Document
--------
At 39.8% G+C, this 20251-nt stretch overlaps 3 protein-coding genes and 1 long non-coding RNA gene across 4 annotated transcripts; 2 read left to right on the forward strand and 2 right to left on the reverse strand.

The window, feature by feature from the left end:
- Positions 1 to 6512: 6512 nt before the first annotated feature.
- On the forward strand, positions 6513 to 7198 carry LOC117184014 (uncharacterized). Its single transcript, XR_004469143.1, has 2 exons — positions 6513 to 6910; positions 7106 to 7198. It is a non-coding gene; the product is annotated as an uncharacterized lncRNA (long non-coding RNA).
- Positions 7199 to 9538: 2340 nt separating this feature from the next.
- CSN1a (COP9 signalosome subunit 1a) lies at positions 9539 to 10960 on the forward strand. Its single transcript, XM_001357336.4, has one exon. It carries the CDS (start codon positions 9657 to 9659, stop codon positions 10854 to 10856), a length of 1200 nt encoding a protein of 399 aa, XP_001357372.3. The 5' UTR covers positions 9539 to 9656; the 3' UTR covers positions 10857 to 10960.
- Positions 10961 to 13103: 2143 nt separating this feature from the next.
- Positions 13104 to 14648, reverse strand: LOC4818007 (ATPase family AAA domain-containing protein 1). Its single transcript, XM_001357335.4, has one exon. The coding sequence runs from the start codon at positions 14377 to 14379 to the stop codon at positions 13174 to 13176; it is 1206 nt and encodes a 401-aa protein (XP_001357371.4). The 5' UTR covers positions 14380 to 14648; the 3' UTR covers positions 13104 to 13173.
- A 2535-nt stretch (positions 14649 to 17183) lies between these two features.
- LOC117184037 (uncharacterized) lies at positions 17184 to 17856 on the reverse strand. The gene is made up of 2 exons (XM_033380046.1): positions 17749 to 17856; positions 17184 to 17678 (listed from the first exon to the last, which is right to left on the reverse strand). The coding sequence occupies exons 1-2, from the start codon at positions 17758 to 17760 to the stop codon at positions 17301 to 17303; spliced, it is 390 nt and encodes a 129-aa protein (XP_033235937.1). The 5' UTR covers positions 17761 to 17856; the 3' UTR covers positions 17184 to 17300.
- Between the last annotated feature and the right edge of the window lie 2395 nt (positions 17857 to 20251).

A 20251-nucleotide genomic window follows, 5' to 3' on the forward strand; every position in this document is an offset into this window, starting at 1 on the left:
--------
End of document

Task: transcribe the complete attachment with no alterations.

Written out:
At 39.8% G+C, this 20251-nt stretch overlaps 3 protein-coding genes and 1 long non-coding RNA gene across 4 annotated transcripts; 2 read left to right on the forward strand and 2 right to left on the reverse strand.

The window, feature by feature from the left end:
- Positions 1 to 6512: 6512 nt before the first annotated feature.
- On the forward strand, positions 6513 to 7198 carry LOC117184014 (uncharacterized). Its single transcript, XR_004469143.1, has 2 exons — positions 6513 to 6910; positions 7106 to 7198. It is a non-coding gene; the product is annotated as an uncharacterized lncRNA (long non-coding RNA).
- Positions 7199 to 9538: 2340 nt separating this feature from the next.
- CSN1a (COP9 signalosome subunit 1a) lies at positions 9539 to 10960 on the forward strand. Its single transcript, XM_001357336.4, has one exon. It carries the CDS (start codon positions 9657 to 9659, stop codon positions 10854 to 10856), a length of 1200 nt encoding a protein of 399 aa, XP_001357372.3. The 5' UTR covers positions 9539 to 9656; the 3' UTR covers positions 10857 to 10960.
- Positions 10961 to 13103: 2143 nt separating this feature from the next.
- Positions 13104 to 14648, reverse strand: LOC4818007 (ATPase family AAA domain-containing protein 1). Its single transcript, XM_001357335.4, has one exon. The coding sequence runs from the start codon at positions 14377 to 14379 to the stop codon at positions 13174 to 13176; it is 1206 nt and encodes a 401-aa protein (XP_001357371.4). The 5' UTR covers positions 14380 to 14648; the 3' UTR covers positions 13104 to 13173.
- A 2535-nt stretch (positions 14649 to 17183) lies between these two features.
- LOC117184037 (uncharacterized) lies at positions 17184 to 17856 on the reverse strand. The gene is made up of 2 exons (XM_033380046.1): positions 17749 to 17856; positions 17184 to 17678 (listed from the first exon to the last, which is right to left on the reverse strand). The coding sequence occupies exons 1-2, from the start codon at positions 17758 to 17760 to the stop codon at positions 17301 to 17303; spliced, it is 390 nt and encodes a 129-aa protein (XP_033235937.1). The 5' UTR covers positions 17761 to 17856; the 3' UTR covers positions 17184 to 17300.
- Between the last annotated feature and the right edge of the window lie 2395 nt (positions 17857 to 20251).

A 20251-nucleotide genomic window follows, 5' to 3' on the forward strand; every position in this document is an offset into this window, starting at 1 on the left: